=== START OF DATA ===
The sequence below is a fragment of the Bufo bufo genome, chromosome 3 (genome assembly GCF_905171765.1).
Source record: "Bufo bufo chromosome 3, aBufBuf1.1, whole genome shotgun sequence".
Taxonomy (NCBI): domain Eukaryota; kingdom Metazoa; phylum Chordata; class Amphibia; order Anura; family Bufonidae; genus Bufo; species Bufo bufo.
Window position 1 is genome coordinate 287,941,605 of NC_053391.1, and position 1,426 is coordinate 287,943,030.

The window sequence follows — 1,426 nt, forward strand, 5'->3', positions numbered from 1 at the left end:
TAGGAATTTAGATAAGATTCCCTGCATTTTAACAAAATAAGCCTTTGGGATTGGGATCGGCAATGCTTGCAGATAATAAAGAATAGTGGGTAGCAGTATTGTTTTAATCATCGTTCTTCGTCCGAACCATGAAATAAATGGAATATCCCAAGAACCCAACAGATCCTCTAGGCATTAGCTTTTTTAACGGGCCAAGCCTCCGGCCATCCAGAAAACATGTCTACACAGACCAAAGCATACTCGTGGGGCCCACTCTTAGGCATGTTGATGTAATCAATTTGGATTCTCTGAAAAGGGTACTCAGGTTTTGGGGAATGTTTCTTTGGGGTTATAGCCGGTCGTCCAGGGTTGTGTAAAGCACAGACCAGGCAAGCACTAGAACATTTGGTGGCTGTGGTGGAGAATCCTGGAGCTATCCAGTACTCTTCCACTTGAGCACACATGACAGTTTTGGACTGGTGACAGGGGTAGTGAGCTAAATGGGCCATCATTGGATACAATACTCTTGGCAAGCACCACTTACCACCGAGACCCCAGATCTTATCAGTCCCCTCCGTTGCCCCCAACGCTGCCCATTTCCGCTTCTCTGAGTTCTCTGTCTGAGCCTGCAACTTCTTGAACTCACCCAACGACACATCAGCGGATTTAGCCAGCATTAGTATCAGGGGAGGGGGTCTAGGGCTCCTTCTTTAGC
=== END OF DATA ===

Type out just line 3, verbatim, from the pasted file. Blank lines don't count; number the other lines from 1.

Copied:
Taxonomy (NCBI): domain Eukaryota; kingdom Metazoa; phylum Chordata; class Amphibia; order Anura; family Bufonidae; genus Bufo; species Bufo bufo.